"I think I'll touch the ball more in the passing game," Gore said. "I just want to show that I can do it all, that I'm a complete running back."

    Faulk has gone out of his way to help Gore, too. Faulk and Gore have spoken over the phone. Faulk has volunteered to travel to meet with Gore to help him with the offense. After all, no running back knows about the Martz offense like Faulk. And running backs have to know everything about the offense.

    "This is going to be fun," Gore said. "I know I won't be facing eight and nine guys in the box anymore."

  • WR DeSean Jackson was considered a bit of a diva by some draft experts, which many believe is one reason he lasted to the No. 49 overall pick. Jackson's college coach, Jeff Tedford, is hopeful that if the Eagles fashion the proper environment for the talented but undersized (5-9, 175 pounds) wideout, he will work hard and be successful.

    "I don't know that he worked as hard as he could have (at Cal) because he's a very natural player," Tedford said. "Now that he's in the NFL, and he has to compete with guys who are all as good as he is, he'll figure out he needs to work.

    "He got away with doing things on natural ability a lot at this level, that he probably won't be able to do at that level. I don't think he's opposed to it, but he'd probably even admit he can work harder."

  • DT Albert Haynesworth continues to work out on his own in hopes of earning a long-term contract. The Titans made Haynesworth their franchise player in February. Haynesworth's deal, according to agent Chad Speck, is unlikely to be impacted by the decision of NFL owners to dissolve the current labor deal.

    "It just throws a few different dynamics in there that you have to think about moving forward," Speck told The Tennessean. "But I don't think it changes things at all. It certainly doesn't change the fact Albert wants to remain a Titan and would like to execute a long-term contract."

    The Titans declined to discuss the matter.

  • CB Adam Jones has moved to Dallas. He passed his physical to make the trade from Tennessee to Dallas official, and he has already begun bonding with his teammates. The final step is being allowed to practice with the team and then being reinstated to the league by NFL commissioner Roger Goodell.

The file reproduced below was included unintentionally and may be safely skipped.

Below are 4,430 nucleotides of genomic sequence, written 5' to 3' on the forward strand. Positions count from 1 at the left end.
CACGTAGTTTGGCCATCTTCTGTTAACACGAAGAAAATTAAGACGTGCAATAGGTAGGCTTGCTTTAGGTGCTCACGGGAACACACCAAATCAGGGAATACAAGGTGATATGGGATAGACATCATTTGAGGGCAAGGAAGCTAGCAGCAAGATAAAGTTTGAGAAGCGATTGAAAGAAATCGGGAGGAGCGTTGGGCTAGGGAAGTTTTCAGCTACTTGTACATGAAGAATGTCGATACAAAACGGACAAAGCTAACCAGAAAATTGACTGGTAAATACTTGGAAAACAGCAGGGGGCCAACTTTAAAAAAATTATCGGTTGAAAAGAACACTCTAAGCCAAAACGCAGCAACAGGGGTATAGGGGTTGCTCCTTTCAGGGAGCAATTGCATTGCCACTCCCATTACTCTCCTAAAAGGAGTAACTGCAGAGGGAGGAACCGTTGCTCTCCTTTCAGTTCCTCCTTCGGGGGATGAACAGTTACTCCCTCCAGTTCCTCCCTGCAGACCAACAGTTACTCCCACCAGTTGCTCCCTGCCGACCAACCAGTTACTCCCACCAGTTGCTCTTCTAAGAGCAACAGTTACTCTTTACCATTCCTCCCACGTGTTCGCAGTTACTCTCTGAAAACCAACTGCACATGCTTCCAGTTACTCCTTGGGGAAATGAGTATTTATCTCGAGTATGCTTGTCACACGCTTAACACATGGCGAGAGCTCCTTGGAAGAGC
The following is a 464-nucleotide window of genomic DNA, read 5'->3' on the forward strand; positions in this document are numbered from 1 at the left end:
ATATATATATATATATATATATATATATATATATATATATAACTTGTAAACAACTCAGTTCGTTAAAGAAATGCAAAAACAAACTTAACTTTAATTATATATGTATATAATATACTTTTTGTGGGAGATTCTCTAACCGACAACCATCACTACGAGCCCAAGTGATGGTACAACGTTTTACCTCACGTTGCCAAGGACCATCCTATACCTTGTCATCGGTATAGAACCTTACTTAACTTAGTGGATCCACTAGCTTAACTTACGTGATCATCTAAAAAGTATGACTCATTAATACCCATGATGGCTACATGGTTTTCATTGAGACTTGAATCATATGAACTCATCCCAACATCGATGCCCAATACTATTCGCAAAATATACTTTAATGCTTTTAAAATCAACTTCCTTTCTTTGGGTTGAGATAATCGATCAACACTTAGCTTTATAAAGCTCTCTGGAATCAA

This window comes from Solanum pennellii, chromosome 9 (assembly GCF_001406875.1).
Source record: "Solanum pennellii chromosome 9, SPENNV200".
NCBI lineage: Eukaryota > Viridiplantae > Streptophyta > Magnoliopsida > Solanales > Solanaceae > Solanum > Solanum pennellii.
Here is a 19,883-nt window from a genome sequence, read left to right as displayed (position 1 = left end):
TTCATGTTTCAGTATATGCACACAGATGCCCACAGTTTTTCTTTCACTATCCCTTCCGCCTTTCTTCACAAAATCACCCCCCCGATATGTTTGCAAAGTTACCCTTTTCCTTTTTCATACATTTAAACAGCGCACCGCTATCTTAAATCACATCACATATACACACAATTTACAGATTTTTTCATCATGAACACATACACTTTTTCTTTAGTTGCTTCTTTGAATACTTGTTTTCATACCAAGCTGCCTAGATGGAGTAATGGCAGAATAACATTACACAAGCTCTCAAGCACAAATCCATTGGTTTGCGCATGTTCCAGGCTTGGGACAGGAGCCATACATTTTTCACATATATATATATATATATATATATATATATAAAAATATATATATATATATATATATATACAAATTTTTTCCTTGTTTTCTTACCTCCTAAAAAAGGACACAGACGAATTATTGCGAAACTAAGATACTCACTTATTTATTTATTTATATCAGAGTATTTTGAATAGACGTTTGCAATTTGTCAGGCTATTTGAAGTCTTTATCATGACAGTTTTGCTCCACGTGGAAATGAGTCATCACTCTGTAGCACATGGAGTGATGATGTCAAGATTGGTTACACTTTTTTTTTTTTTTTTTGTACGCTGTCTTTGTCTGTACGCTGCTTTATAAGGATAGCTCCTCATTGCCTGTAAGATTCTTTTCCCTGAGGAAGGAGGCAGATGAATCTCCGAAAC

"I think the commissioner will, at some point, evaluate where this thing has gone with Adam over the last several months and we'll see where that goes from there," owner Jerry Jones said.

    "It's his (Goodell) decision-making but I'm not going to speculate there. I wouldn't comment about my conversations with the league about Adam. Obviously, we've been in communication with the league because we've had to work through contracts. We've had to do several things. Now, he has done his medical, his physical, he cleared that with flying colors, so any of that factor relative to the trade with Tennessee is no longer a factor."

  • WR Terrell Owens has one year left on his contract. In the past, he might have rumbled about the soon-to-lapse deal while Marion Barber and Terence Newman inked megadeals. But both owner Jerry Jones and Owens say there's no rush, and that a deal will come in time.

    "It's not an issue," Owens said. "For me, I'm going to go out and let my play do the talking. Jerry (Jones) is aware of my ability."

  • RB Travis Henry missed the first week of Broncos camp with a hamstring injury suffered during a workout. The team figures he will be able to participate in the second week of the camp.

  • WR Eric Moulds, 34, worked out for the Buccaneers on Monday. Moulds caught 34 passes for 342 yards last season with the Tennessee Titans and is an unrestricted free agent.

  • QB David Garrard enters this season for the first time as the undisputed starter in Jacksonville. Garrard said he feels the players have responded differently to his leadership now that it's clear the starting job is his to keep for some time.

    "The guys definitely know now that there is no question. We signed our big deal in the offseason and so they know I'm not going anywhere and the team knows that I'm here as the starting quarterback," Garrard said. "They approach me as the same person but knowing that we don't have any doubts on our minds that if we have any questions, we can come to Dave and ask him anything about what's going on, on the field or whatever."

  • WR Andre Johnson will not participate in any of the 13 voluntary workouts held by the Texans. Johnson underwent arthroscopic surgery on his left knee Thursday to try to clean up problems lingering from the knee injury that sidelined him for seven games last year. He will focus the next two months on rehabilitating his knee and preparing for training camp.